With the ever-changing landscape of the college baseball coaching industry, the winter offers a time to take a look at the ‘coaching carousel’ and check in on how some of our game’s new head coaches are doing at their respective programs. Inside Pitch caught up with some of the best and checked in on how they are implementing their philosophy and foundation at their new landing spots:
What are the challenges to moving from one place to another and taking over the reins at a new program?
“Most young coaches want to be a head coach one day, so they’re working towards that goal with everything they do. There are so many good coaches out there nowadays, it’s tough because there are only so many head Division I jobs to go around. So when you do get that opportunity, you have to jump on it. It didn’t come as quick for me as I thought it might, but this is an incredible situation at Sam Houston State; we’re very, very blessed to be here at a proven winner and place you can win at a high, high level. The program that Mark Johnson and David Pierce built here speaks for itself, with six regionals in the last eight years and three straight conference championships. There’s a lot to live up to and there are gigantic shoes to fill.”
“It’s always hard to leave a place. You normally have relationships with players for 2-3 years before they ever step on campus. Then you get to work with them each day. It was really tough to leave the players and the coaching staff at Ole Miss. Coach Bianco, Carl Lafferty, Stephen Head and Andrew Case weren’t just co-workers, they’re friends as well, so it’s hard to leave them. The players and coaches were my family. Ole Miss & Oxford will always have a special place in my heart. It’s my second home.”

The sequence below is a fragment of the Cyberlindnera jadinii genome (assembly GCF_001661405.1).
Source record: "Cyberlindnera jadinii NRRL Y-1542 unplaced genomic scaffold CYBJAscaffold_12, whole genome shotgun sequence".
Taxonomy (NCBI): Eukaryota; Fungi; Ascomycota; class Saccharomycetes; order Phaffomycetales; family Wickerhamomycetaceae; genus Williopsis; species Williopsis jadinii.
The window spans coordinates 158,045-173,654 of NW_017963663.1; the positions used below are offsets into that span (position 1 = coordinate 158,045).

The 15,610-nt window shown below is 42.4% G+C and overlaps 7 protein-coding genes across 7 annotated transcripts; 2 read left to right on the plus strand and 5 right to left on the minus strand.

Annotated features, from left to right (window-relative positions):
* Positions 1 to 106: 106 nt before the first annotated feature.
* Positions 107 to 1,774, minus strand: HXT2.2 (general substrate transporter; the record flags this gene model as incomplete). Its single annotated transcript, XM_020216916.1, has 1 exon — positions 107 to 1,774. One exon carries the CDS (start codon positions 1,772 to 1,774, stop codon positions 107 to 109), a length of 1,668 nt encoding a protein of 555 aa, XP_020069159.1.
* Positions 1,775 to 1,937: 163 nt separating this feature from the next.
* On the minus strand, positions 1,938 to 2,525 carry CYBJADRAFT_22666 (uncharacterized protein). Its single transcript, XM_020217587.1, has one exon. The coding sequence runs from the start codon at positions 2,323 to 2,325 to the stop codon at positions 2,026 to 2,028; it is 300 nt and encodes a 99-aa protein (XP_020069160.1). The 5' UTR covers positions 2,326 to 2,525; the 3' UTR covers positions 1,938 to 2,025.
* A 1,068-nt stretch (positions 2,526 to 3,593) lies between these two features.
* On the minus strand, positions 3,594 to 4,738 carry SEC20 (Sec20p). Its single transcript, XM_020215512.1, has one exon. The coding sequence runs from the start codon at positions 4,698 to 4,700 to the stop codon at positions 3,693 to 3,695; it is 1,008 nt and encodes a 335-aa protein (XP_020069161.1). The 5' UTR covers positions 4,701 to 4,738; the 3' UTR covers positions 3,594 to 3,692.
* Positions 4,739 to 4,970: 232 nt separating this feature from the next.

“The new job was bittersweet in the fact that Louisville was such a special place. I had a chance to coach with my college teammate and best friend [Dan McDonnell], but our whole staff had been together for eight years, with Roger Williams and Brian Mundorf, all the guys we were there with. We won a lot of games, but we had a lot of fun doing it.
Indiana is a dream job in a lot of ways, and I’m very fortunate to be able to stay in the same part of the country in terms of moving. Tracy Smith has done a great job of building the program and getting it to where it was, and our goal is to move the program forward, to keep Indiana at the top of the Big Ten. I think with the last two years with the College World Series, a number four overall seed, and a brand new ballpark, the program is in a great place.
We also feel very fortunate because Indiana is one of the best states in the country to recruit out of, there’s a lot of talent in our state.”